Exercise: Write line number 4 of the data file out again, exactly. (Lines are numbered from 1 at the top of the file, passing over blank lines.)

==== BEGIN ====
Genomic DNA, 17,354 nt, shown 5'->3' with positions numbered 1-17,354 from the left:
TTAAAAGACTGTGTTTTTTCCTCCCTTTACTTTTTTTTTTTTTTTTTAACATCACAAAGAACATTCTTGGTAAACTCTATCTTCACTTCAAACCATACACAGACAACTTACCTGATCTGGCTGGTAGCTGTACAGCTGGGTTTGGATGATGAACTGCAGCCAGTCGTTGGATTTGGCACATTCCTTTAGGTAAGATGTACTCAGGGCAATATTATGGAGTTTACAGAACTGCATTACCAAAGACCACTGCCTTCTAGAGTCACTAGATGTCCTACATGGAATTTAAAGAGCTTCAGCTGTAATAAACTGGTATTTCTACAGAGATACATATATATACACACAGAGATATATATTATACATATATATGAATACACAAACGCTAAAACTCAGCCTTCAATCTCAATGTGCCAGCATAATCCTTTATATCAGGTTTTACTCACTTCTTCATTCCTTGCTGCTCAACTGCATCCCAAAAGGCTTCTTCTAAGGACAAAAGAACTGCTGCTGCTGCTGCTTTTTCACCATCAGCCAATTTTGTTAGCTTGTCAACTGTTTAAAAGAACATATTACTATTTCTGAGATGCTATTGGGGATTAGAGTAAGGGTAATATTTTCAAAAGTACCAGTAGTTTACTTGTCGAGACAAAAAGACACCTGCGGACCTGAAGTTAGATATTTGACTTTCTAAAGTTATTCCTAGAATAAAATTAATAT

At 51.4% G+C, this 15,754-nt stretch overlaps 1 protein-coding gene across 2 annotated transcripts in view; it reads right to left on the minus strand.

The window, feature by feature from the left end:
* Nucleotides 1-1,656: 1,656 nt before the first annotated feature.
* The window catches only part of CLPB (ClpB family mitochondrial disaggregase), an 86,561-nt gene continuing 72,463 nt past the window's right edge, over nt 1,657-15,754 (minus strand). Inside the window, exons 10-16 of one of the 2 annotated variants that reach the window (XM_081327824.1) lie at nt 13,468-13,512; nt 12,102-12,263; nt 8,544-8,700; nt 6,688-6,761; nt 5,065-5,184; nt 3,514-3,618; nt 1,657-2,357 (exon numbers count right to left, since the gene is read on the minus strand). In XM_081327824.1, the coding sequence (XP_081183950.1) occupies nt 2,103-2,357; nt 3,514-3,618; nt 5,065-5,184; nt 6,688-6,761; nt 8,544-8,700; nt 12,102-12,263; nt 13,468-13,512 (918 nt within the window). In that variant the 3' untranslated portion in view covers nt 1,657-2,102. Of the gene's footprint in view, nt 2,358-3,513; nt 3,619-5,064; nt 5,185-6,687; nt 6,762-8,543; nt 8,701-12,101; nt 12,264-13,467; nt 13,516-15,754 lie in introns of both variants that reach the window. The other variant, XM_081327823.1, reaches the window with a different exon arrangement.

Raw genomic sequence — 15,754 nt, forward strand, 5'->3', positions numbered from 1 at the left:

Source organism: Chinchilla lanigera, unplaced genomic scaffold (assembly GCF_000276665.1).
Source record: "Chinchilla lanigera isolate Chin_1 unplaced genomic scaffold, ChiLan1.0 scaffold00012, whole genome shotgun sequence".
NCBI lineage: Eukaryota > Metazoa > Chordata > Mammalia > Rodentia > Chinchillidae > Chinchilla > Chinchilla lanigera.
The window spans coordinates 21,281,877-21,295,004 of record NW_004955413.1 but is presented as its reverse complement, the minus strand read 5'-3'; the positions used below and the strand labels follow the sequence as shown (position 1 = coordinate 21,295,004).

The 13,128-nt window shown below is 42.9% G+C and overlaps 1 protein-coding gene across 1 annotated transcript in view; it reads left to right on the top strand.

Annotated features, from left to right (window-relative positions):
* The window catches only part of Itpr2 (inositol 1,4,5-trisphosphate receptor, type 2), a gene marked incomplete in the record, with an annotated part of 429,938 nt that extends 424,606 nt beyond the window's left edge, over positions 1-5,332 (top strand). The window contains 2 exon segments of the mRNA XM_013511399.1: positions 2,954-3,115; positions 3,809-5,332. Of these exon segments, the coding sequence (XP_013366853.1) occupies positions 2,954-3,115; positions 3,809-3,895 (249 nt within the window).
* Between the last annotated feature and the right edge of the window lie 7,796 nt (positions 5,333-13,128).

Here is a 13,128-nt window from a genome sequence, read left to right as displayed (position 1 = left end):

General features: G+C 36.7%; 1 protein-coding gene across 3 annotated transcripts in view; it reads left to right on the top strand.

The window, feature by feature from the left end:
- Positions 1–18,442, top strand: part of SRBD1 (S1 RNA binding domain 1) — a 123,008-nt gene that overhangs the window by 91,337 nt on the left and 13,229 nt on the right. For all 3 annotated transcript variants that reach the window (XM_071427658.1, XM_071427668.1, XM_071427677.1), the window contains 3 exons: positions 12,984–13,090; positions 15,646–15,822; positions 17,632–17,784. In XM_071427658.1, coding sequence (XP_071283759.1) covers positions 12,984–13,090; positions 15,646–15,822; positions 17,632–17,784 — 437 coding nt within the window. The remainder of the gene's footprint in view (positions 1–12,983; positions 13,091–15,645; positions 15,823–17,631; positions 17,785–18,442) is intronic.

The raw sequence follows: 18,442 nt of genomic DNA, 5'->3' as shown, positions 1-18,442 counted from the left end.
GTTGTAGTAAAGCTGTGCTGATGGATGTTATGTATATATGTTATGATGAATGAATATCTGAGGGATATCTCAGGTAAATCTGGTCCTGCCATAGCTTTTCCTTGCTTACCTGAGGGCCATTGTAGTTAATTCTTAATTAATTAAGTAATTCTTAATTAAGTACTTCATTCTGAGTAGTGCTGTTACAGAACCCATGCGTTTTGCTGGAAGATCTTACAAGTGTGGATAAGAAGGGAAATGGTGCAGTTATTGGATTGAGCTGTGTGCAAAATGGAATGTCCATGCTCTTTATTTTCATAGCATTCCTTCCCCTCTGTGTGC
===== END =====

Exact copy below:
The window, feature by feature from the left end: